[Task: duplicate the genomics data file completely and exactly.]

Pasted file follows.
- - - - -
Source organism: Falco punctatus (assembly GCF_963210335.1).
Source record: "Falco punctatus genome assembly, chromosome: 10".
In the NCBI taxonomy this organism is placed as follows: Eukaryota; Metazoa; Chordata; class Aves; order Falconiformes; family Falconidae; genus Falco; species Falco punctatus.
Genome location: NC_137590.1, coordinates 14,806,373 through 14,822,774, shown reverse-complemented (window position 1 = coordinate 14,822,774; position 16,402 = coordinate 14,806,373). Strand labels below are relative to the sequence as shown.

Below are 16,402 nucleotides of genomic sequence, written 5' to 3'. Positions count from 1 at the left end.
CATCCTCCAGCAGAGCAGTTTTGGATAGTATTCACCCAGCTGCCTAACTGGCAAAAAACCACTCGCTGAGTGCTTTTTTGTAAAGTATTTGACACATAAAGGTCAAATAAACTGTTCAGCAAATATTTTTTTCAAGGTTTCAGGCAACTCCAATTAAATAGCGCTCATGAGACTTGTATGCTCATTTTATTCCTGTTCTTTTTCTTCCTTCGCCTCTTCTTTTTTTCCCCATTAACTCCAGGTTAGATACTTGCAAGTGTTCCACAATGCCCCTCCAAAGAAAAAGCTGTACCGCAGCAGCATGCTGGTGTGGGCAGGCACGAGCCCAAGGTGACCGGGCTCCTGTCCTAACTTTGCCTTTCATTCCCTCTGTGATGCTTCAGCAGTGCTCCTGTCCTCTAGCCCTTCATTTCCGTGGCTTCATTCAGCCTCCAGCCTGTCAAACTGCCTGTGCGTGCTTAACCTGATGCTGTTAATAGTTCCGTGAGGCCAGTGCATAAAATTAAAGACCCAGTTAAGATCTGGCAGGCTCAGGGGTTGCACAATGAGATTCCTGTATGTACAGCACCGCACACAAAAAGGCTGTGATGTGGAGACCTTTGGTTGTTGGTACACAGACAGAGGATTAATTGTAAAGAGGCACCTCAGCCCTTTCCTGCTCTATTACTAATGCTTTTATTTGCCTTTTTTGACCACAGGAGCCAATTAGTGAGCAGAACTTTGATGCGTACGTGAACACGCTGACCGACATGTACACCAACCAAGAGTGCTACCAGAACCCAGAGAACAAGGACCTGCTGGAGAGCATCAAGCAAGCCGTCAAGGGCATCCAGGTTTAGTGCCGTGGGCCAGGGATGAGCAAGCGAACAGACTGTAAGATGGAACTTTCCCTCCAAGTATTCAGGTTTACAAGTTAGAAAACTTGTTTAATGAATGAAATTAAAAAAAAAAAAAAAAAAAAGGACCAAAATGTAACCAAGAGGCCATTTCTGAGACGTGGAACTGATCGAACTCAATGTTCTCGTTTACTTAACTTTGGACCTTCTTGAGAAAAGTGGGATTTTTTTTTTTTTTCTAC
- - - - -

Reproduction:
Source organism: Falco punctatus (assembly GCF_963210335.1).
Source record: "Falco punctatus genome assembly, chromosome: 10".
In the NCBI taxonomy this organism is placed as follows: Eukaryota; Metazoa; Chordata; class Aves; order Falconiformes; family Falconidae; genus Falco; species Falco punctatus.
Genome location: NC_137590.1, coordinates 14,806,373 through 14,822,774, shown reverse-complemented (window position 1 = coordinate 14,822,774; position 16,402 = coordinate 14,806,373). Strand labels below are relative to the sequence as shown.

Below are 16,402 nucleotides of genomic sequence, written 5' to 3'. Positions count from 1 at the left end.
CATCCTCCAGCAGAGCAGTTTTGGATAGTATTCACCCAGCTGCCTAACTGGCAAAAAACCACTCGCTGAGTGCTTTTTTGTAAAGTATTTGACACATAAAGGTCAAATAAACTGTTCAGCAAATATTTTTTTCAAGGTTTCAGGCAACTCCAATTAAATAGCGCTCATGAGACTTGTATGCTCATTTTATTCCTGTTCTTTTTCTTCCTTCGCCTCTTCTTTTTTTCCCCATTAACTCCAGGTTAGATACTTGCAAGTGTTCCACAATGCCCCTCCAAAGAAAAAGCTGTACCGCAGCAGCATGCTGGTGTGGGCAGGCACGAGCCCAAGGTGACCGGGCTCCTGTCCTAACTTTGCCTTTCATTCCCTCTGTGATGCTTCAGCAGTGCTCCTGTCCTCTAGCCCTTCATTTCCGTGGCTTCATTCAGCCTCCAGCCTGTCAAACTGCCTGTGCGTGCTTAACCTGATGCTGTTAATAGTTCCGTGAGGCCAGTGCATAAAATTAAAGACCCAGTTAAGATCTGGCAGGCTCAGGGGTTGCACAATGAGATTCCTGTATGTACAGCACCGCACACAAAAAGGCTGTGATGTGGAGACCTTTGGTTGTTGGTACACAGACAGAGGATTAATTGTAAAGAGGCACCTCAGCCCTTTCCTGCTCTATTACTAATGCTTTTATTTGCCTTTTTTGACCACAGGAGCCAATTAGTGAGCAGAACTTTGATGCGTACGTGAACACGCTGACCGACATGTACACCAACCAAGAGTGCTACCAGAACCCAGAGAACAAGGACCTGCTGGAGAGCATCAAGCAAGCCGTCAAGGGCATCCAGGTTTAGTGCCGTGGGCCAGGGATGAGCAAGCGAACAGACTGTAAGATGGAACTTTCCCTCCAAGTATTCAGGTTTACAAGTTAGAAAACTTGTTTAATGAATGAAATTAAAAAAAAAAAAAAAAAAAAGGACCAAAATGTAACCAAGAGGCCATTTCTGAGACGTGGAACTGATCGAACTCAATGTTCTCGTTTACTTAACTTTGGACCTTCTTGAGAAAAGTGGGATTTTTTTTTTTTTTCTAC